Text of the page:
This Week in Biotech


Editor's note: A previous version of this article incorrectly stated that the FDA has never approved an inhalable insulin therapy. The Fool regrets the error.

With the SPDR S&P Biotech Index up 32% year to date, it's evident that investment dollars are willingly flowing into the biotech sector. Keeping that in mind, let's have a look at some of the rulings, studies, and companies that made waves in the sector last week.

As you might imagine, Christmas week wasn't filled with an overabundance of rulings and data, but there were still quite a few big events that investors should have taken note of. Here are four that crossed my radar, in case you missed them.

The biggest news this week was an approval in Japan for next-generation blood-thinning drug Eliquis in Japan. The drug, developed by Bristol-Myers Squibb and Pfizer , has now been approved in Canada, the European Union, and Japan over just the past few weeks, but is awaiting a decision from the Food and Drug Administration, which sent the company a rejection letter earlier this year demanding more clinical data. Both companies have resubmitted their new drug application, with a PDUFA date of March 17. Although it isn't approved in the United States yet, I've proclaimed Eliquis to be a life-changing drug and figure it could be the blockbuster that both Bristol and Pfizer have been seeking since Plavix and Lipitor went off patent.

Roche also received a nice bit of good news this week, when the FDA expanded the indication for oseltamivir, better known as Tamiflu, to children as young as 2 weeks old and up to 12 months old as a new symptom flu treatment. The FDA was very clear that Tamiflu is not a flu preventative agent for this age group and fully encouraged everyone older than 6 months of age to get an annual influenza shot, but this added indication could help boost Tamiflu's sales, which have struggled recently.

In less dramatic but nonetheless important news, AMAG Pharmaceuticals filed for a supplemental new drug application for its iron-deficiency anemia, or IDA, drug, Feraheme. AMAG hopes to expand Feraheme's indication from just chronic kidney disease, or CKD, to all iron-deficient anemias. CKD affects approximately 1.6 million people in the U.S., with an additional 2.4 million affected by a non-CKD form of IDA. Given that sales of Feraheme have stalled, this additional indication could more than double sales. In advance of its supplemental NDA, AMAG has run two late-stage trials encompassing more than 1,400 patients and should receive a decision sometime next year.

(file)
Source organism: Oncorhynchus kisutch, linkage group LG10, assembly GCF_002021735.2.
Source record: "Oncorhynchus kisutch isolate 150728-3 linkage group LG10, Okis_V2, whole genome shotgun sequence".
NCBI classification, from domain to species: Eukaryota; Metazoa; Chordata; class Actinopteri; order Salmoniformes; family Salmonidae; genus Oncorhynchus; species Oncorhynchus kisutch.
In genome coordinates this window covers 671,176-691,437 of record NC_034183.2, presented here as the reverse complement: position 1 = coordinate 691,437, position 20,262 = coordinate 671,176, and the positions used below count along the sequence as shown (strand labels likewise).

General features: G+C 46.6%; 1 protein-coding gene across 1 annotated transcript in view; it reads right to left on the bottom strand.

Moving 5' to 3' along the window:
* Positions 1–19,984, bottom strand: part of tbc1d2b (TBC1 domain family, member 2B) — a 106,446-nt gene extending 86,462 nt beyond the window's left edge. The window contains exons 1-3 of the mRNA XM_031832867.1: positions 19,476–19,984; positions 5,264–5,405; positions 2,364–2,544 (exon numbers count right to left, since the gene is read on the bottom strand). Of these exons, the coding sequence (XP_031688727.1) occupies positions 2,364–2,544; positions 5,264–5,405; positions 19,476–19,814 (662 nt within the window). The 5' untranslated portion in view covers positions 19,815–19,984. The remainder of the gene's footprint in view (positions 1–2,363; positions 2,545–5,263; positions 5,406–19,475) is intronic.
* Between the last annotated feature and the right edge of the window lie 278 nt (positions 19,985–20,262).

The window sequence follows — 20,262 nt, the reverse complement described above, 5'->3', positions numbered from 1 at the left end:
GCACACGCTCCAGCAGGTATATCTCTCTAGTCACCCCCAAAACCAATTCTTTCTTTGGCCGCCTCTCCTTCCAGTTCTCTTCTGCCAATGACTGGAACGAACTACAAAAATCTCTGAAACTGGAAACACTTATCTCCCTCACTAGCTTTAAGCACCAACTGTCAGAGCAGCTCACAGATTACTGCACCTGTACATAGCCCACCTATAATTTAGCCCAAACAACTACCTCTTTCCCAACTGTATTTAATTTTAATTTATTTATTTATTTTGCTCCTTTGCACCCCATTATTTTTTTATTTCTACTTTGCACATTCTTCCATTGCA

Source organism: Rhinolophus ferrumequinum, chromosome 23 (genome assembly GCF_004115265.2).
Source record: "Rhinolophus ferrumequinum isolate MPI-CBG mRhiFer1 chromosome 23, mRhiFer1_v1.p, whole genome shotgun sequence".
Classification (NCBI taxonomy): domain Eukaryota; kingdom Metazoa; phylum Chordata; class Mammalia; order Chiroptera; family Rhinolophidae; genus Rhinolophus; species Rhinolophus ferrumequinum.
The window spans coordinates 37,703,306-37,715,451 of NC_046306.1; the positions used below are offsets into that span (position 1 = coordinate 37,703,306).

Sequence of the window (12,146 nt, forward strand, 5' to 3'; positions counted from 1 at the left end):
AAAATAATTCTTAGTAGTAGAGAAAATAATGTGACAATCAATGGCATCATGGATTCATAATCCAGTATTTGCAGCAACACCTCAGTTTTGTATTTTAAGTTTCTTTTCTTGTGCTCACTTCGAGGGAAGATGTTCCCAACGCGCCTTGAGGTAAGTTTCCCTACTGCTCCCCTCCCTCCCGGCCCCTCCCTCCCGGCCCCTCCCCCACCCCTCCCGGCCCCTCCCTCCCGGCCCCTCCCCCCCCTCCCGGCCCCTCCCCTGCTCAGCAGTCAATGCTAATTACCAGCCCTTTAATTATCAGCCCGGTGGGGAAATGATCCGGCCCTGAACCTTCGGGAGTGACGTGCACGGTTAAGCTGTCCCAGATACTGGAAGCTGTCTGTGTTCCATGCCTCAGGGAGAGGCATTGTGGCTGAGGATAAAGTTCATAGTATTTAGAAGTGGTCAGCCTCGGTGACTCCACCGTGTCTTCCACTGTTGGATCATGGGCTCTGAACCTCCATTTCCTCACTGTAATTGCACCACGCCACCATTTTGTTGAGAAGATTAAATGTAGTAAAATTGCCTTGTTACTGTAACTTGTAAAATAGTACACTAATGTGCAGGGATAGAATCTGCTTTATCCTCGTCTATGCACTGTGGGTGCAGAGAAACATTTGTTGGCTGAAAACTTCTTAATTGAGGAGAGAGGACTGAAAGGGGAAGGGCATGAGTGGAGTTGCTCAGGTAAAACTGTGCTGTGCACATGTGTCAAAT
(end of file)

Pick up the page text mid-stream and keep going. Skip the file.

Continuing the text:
Finally, MannKind's massively dilutive offering, which I alluded to back in early October, finally came to fruition, with a twist. MannKind's outstanding share count did increase by 200 million to 550 million; however, 40 million shares were sold to the Mann Group, which is controlled by MannKind's CEO, Alfred Mann. In short, MannKind's CEO purchased $107 million more worth of MannKind's stock. If that's not an indication of commitment by a CEO, I'm not sure what is. Investors will definitely be glad to see this development, as history isn't on their side. MannKind's lead drug, an inhalable insulin to treat type 1 and type 2 diabetes, known as Afreeza, is going up against figures that show the FDA has approved inhalable insulin therapies only in rare cases. Needless to say, 2013 should be a make-or-break year for MannKind.

Is 2013 the year MannKind turns it around?
Still down around 90% from its highs less than a decade ago, there's been no giant leap for MannKind shareholders. The debate rages over whether the company's revolutionary inhalable insulin, slated to go in front of the FDA next year, will be a complete flop or a massive blockbuster success. In this brand-new premium report on MannKind, we outline every key topic investors have to know with this risky stock. It also comes with a full year of analyst updates to keep you covered as key news develops, so don't miss out -- simply click here now to claim your copy today.

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